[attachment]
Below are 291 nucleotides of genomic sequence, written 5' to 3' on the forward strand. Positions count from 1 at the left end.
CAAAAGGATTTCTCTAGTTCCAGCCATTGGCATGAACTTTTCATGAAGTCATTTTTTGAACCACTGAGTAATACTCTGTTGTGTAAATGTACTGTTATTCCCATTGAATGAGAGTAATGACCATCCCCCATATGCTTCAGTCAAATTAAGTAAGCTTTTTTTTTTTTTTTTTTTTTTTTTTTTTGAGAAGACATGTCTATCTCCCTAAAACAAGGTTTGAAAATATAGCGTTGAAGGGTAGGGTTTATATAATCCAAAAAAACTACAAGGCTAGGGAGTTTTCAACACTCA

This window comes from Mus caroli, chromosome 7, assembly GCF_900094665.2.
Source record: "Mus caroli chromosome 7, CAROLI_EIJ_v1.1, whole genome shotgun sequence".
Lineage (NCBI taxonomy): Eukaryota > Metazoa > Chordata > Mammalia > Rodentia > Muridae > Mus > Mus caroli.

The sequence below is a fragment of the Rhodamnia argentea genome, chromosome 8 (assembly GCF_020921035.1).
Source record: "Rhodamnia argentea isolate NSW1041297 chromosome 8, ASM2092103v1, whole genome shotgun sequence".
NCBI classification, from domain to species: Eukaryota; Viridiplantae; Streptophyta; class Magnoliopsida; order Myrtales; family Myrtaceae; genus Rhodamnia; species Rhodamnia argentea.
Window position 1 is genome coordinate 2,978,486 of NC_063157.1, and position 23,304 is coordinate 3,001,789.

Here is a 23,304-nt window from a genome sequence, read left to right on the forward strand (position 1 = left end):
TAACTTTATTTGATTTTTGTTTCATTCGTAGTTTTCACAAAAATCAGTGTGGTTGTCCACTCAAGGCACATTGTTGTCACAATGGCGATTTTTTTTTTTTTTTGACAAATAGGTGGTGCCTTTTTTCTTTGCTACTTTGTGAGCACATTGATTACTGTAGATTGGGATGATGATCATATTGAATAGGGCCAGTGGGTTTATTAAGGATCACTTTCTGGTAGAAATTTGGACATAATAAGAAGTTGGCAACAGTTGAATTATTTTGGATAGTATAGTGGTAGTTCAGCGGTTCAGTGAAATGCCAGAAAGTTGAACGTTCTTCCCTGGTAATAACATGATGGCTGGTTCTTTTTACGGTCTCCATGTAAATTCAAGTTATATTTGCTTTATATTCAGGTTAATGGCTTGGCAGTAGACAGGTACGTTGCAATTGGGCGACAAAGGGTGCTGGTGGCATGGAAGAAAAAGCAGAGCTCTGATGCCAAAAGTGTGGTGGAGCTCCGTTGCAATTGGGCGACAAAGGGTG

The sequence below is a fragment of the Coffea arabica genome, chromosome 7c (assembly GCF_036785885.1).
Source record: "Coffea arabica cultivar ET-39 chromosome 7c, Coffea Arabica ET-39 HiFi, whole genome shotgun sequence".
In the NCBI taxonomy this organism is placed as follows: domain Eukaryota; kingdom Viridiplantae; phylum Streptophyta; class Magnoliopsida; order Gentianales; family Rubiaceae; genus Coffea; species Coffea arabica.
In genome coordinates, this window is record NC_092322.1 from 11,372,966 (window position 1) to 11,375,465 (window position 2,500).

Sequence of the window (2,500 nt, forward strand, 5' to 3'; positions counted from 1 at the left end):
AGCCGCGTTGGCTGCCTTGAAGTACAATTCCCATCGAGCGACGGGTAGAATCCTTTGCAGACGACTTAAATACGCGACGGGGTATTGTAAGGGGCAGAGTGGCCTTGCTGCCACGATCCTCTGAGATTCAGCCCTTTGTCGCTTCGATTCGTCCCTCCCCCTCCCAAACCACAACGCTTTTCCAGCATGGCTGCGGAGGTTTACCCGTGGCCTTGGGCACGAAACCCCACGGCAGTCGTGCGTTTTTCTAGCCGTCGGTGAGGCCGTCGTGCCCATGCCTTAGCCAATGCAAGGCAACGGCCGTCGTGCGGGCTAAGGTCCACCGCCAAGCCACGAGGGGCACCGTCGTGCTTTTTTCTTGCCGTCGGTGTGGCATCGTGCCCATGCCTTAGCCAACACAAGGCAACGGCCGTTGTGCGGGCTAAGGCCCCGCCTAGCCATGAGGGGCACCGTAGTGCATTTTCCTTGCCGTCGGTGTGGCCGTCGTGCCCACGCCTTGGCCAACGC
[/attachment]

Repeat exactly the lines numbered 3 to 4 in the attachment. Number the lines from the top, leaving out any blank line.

This window comes from Mus caroli, chromosome 7, assembly GCF_900094665.2.
Source record: "Mus caroli chromosome 7, CAROLI_EIJ_v1.1, whole genome shotgun sequence".